roger nome: In 2005, National promised to cement in a structural fiscal deficit by offering hugely irresponsible tax cuts, along with maintaining existing social spending levels. Now in 2008 National promise to do the same thing, only to a greater degree.

    And even funnier. Labour has done it in 2008. Yet you don’t seem to complain about that. You could save us all a lot of time if you just posted “Labour Good, National Bad”.

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  43. NX (597 comments) says:

    National should really have announced a generous universal student allowance last election to counter Labour’s interest free student loans; it may have won them the election.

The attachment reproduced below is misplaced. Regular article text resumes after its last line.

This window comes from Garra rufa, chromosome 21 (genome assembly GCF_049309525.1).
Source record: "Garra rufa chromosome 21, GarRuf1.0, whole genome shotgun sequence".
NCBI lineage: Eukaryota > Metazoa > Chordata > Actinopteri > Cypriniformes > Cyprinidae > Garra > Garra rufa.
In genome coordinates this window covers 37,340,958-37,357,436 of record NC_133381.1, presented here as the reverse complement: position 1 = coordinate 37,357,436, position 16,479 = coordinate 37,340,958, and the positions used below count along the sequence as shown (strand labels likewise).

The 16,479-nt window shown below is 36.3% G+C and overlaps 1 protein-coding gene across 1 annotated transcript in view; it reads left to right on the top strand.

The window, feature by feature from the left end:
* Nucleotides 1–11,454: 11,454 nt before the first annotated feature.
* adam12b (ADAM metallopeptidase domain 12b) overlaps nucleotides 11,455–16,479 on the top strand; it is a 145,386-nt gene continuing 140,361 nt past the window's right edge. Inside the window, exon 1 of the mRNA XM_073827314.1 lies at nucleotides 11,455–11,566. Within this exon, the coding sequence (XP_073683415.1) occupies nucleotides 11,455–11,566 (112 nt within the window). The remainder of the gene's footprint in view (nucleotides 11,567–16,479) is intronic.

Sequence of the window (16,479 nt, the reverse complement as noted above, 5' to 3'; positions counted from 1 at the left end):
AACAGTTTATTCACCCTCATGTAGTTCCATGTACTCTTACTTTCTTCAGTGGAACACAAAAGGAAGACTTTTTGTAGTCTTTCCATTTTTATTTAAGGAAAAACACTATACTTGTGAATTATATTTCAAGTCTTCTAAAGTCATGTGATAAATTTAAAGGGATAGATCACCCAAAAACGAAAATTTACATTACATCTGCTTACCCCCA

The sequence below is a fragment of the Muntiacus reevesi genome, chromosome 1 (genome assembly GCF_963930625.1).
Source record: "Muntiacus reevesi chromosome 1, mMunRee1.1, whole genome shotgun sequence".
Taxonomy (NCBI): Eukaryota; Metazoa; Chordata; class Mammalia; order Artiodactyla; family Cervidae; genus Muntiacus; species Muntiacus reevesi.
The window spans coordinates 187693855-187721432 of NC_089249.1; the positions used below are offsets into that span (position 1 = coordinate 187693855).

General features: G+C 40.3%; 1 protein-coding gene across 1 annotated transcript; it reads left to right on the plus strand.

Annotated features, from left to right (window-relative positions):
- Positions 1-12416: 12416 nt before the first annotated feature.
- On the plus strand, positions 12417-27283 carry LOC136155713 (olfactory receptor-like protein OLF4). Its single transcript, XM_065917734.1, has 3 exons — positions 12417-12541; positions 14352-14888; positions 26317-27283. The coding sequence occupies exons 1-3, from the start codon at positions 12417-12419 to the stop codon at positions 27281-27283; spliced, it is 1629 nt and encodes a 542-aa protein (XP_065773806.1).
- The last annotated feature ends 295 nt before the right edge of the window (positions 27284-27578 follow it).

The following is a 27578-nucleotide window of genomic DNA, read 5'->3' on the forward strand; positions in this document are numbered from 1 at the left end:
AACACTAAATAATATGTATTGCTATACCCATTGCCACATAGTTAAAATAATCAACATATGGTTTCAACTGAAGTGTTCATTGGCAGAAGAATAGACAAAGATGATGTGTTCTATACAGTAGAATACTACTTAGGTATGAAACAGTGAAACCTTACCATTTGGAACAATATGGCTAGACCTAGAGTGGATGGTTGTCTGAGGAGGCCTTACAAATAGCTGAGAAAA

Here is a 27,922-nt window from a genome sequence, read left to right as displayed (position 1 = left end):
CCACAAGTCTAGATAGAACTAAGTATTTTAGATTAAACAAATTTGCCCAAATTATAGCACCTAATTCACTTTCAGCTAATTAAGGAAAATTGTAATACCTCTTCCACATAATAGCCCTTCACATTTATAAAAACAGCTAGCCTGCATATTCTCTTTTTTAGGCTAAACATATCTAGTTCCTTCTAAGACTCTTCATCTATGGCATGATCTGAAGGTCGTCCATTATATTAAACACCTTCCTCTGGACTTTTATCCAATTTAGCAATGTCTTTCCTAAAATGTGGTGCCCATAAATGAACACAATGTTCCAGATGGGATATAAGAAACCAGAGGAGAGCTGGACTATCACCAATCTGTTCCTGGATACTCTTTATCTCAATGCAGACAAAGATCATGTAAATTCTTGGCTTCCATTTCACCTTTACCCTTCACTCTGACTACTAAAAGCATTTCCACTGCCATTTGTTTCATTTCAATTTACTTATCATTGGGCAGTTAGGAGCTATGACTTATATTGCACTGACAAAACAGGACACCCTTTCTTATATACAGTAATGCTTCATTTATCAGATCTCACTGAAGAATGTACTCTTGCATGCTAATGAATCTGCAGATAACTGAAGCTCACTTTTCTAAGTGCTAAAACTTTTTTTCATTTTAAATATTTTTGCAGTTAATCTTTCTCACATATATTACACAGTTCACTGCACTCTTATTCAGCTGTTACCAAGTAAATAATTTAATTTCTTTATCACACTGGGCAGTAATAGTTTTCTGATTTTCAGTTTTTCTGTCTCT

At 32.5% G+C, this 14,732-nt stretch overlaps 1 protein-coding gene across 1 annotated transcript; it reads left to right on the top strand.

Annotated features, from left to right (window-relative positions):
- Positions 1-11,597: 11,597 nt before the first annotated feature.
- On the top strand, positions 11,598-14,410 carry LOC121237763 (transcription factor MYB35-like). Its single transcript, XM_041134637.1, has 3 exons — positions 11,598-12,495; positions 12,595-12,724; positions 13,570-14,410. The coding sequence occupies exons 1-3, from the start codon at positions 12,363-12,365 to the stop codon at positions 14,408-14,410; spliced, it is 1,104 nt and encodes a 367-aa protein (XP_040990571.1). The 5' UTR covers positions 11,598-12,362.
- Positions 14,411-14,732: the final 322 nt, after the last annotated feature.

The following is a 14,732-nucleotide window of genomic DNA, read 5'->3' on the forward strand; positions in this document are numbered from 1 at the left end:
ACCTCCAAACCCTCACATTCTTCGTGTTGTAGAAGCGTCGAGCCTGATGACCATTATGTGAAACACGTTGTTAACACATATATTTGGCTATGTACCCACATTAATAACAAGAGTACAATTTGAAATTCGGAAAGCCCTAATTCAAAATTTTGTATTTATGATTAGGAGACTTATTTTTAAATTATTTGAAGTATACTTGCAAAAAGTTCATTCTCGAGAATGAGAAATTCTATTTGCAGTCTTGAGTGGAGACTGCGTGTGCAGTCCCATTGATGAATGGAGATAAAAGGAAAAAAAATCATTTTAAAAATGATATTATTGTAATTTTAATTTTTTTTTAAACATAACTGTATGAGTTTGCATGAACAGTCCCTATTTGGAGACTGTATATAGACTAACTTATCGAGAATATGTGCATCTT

However, the universal student allowance has the potential to piss off graduates who didn’t have such a luxury when they were studying. I was one of them.

    Anyone who’s been through the student allowance process or even the unemployment benefit will know how RUBBISH the system is.

    If you want money for nothing the best supplement you can get is the invalids/sickness benefit and accommodation supplement.

    I reckon they should just drop the unemployment benefit all together because how it is currently configured – it doesn’t apply to your average bloke who’s been laid-off.

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  44. paradigm (507 comments) says:

    philu said:
    “higher education should be free for all with the intellectual nous to do it.”